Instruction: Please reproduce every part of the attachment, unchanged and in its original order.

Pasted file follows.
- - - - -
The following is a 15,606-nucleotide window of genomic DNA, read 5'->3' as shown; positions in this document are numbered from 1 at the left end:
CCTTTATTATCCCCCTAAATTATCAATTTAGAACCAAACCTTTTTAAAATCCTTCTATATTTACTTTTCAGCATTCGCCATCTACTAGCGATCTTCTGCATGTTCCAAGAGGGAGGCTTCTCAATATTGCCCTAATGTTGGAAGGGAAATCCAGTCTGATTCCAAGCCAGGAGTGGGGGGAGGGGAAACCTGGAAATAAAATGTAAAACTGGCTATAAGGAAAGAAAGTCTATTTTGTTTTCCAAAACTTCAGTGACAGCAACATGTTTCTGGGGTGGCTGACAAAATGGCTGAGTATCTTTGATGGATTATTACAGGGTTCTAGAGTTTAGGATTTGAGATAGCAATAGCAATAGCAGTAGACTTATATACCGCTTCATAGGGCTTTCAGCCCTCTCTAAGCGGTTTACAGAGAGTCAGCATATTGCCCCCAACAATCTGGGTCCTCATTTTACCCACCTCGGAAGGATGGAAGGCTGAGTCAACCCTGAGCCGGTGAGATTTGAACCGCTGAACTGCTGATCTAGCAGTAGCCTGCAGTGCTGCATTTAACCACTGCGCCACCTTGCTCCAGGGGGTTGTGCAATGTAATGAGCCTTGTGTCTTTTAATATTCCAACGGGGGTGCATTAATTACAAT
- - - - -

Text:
The following is a 15,606-nucleotide window of genomic DNA, read 5'->3' as shown; positions in this document are numbered from 1 at the left end:
CCTTTATTATCCCCCTAAATTATCAATTTAGAACCAAACCTTTTTAAAATCCTTCTATATTTACTTTTCAGCATTCGCCATCTACTAGCGATCTTCTGCATGTTCCAAGAGGGAGGCTTCTCAATATTGCCCTAATGTTGGAAGGGAAATCCAGTCTGATTCCAAGCCAGGAGTGGGGGGAGGGGAAACCTGGAAATAAAATGTAAAACTGGCTATAAGGAAAGAAAGTCTATTTTGTTTTCCAAAACTTCAGTGACAGCAACATGTTTCTGGGGTGGCTGACAAAATGGCTGAGTATCTTTGATGGATTATTACAGGGTTCTAGAGTTTAGGATTTGAGATAGCAATAGCAATAGCAGTAGACTTATATACCGCTTCATAGGGCTTTCAGCCCTCTCTAAGCGGTTTACAGAGAGTCAGCATATTGCCCCCAACAATCTGGGTCCTCATTTTACCCACCTCGGAAGGATGGAAGGCTGAGTCAACCCTGAGCCGGTGAGATTTGAACCGCTGAACTGCTGATCTAGCAGTAGCCTGCAGTGCTGCATTTAACCACTGCGCCACCTTGCTCCAGGGGGTTGTGCAATGTAATGAGCCTTGTGTCTTTTAATATTCCAACGGGGGTGCATTAATTACAAT